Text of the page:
Relay BRA-vodinner, comedynight tix on sale
Tickets are currently onsale for the BRA-vo Dinnerand Comedy Night April28 at the Delphos Eagles.Cocktails and socialhour begins at 5:30 p.m.,dinner is at 6:30 p.m.followed by ComedyHypnotist Michael Oddo.Tickets are $25 per per-son and a table of 8 canbe reserved for $200.The ticket includes afull buffet meal, soft drinksand a hilarious show. Acash bar will be available.A silent auction will beheld and the winners of the Decorate the Girls con-test will be announced.Tickets are available atFirst Federal Bank. Checksshould be made payableto Decorate the Girls.
K of C, Squirescollectingnon-perishables
The Delphos Knights of Columbus and ColumbianSquires will accept non-perishable food items atthe Friday fish fries duringLent at the K of C hall.Containers will be setin the drive-through andat the entrance of thehall for easy drop-off.Items will go to the St.Vincent dePaul food pantry.
Jays announce sectionalboys ticket sales
St. John’s will sell ticketsfor Wednesday’s Van Wertsectional vs. Ottoville (6:15p.m.; a split session) until 1p.m. Wednesday and 7-7:30p.m. Tuesday (adult tickets$6, students $4. All tickets atthe gate are $6).
 
Parking costis $2. All season tickets willbe punched and none willbe sold in the grade school.
FRIDAY
Boys Basketball (6 p.m.):Jefferson at ColumbusGrove (NWC); FortJennings at Leipsic (PCL);WT at Ottoville; Pauldingat Spencerville (NWC);Lincolnview at Allen East(NWC); Elida at Defiance(WBL); Kalida at Fairview;Van Wert at Ottawa-Glandorf (WBL); Crestview at Ada(NWC); Coldwater at St.John’s (MAC), 6:30 p.m.Wrestling Districts:Kettering Fairmont (III),Mar. Harding (II).
Officials, parentsupdatedon socialmedia
BY JARED DENMANDHI correspondent
OTTAWA — DelawarePolice Officer Rod Glazergave two presentations enti-tled “Sexting, Cyberbullyingand Social Media Training”Wednesday at the PutnamCounty Education ServiceCenter, one at noon for publicofficials and one in the eve-ning for family members.Glazer covered the defini-tions of these activities, theirprevalence among teens, theemotional and psychologicaldamage they cause and thelegal ramifications.He illustrated the exponen-tial growth of social media andits impact on communicationdynamics. He stressed howteens who have grown up withcellular technology commu-nicate in fundamentally dif-ferent ways — primarily viatexting. He presented slidesthat graphically representedthe explosion of social mediaapplications over a three-yearperiod. Information travelsalmost instantaneously andhe mentioned a commercialwhere the main character whodidn’t have the newest cellphone was told that he was so“20 seconds ago.”Along with this new preva-lence of instantaneous infor-mation transfer has comethe phenomena of “sexting,”which is the act of sendingnaked pictures via text mes-saging. Usually, teens sendthese pictures as a way to getsomeone’s attention. Three in10 teens have reported send-ing a sext. Unfortunately, asGlazer demonstrated, once itis sent, it is impossible to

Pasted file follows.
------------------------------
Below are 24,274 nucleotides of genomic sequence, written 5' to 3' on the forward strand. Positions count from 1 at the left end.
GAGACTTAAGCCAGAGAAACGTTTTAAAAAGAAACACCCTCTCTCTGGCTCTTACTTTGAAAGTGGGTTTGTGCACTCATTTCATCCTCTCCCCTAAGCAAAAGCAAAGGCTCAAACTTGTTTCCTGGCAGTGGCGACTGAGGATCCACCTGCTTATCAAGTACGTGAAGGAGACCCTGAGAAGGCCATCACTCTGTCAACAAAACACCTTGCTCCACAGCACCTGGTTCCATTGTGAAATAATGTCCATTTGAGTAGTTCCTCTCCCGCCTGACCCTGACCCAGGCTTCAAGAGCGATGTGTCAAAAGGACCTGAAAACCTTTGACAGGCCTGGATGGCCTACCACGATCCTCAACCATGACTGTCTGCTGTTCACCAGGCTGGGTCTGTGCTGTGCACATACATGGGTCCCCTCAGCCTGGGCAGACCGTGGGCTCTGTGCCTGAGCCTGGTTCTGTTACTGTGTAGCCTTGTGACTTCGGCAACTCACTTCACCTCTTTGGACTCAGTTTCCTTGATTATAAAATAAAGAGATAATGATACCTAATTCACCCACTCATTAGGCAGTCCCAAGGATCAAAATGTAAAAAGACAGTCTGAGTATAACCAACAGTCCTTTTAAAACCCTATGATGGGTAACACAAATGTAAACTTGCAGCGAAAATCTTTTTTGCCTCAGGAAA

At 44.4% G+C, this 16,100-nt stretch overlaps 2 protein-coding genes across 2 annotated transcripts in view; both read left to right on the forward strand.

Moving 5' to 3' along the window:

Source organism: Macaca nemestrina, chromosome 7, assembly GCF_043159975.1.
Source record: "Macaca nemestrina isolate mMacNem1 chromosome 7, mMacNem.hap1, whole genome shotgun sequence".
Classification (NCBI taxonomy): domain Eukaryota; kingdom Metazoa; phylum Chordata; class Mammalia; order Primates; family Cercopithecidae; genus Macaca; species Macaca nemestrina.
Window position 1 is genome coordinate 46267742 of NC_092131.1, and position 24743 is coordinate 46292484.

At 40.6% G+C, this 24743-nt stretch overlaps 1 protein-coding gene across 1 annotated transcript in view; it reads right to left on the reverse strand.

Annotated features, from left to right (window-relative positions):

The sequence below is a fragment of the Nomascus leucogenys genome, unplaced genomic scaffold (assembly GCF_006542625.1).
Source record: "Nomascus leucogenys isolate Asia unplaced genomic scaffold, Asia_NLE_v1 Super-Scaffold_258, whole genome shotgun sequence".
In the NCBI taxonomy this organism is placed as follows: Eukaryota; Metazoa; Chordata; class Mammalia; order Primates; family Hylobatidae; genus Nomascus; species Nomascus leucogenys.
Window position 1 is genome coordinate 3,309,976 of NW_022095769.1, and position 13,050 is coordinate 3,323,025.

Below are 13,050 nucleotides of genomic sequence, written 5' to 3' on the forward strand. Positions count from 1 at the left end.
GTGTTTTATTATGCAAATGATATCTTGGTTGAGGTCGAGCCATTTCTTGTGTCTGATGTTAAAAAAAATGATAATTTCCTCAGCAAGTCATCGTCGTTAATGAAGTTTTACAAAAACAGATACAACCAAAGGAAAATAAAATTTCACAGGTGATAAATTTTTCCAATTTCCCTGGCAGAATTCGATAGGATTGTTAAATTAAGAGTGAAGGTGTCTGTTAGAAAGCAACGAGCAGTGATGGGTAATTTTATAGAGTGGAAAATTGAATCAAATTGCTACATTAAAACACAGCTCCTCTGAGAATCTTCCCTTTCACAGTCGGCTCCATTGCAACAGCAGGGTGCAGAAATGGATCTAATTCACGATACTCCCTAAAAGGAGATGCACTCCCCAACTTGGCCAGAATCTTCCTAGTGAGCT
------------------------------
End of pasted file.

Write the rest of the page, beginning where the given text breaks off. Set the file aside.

See SOCIAL, page 2
 
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VAN WERT COUNTY COMMISSIONER JAN. 3, 2013 TERM
 ALL-U-CAN-EAT FISH FRY 
Starting Feb 24...from 4-7pm
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2 The Herald Thursday, February 23, 2012
For The Record
www.delphosherald.com
B
IRTH
L
OTTERY
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OCAL PRICES
W
EATHER
T
ODAY IN HISTORY
P
OLICEREPORT
The DelphosHerald
Vol. 142 No. 192
Nancy Spencer, editorRay Geary, general managerDelphos Herald, Inc.Don Hemple,advertising manager
Tiffany Brantley
,circulation managerThe Daily Herald (USPS 15258000) is published dailyexcept Sundays, Tuesdays andHolidays.By carrier in Delphos andarea towns, or by rural motorroute where available $1.48 perweek. By mail in Allen, VanWert, or Putnam County, $97per year. Outside these counties$110 per year.Entered in the post officein Delphos, Ohio 45833 asPeriodicals, postage paid atDelphos, Ohio.No mail subscriptions will beaccepted in towns or villageswhere The Daily Herald papercarriers or motor routes providedaily home delivery for $1.48per week.405 North Main St.TELEPHONE 695-0015Office Hours8 a.m.-5 p.m. Mon.-Fri.POSTMASTER:Send address changesto THE DAILY HERALD,405 N. Main St.Delphos, Ohio 45833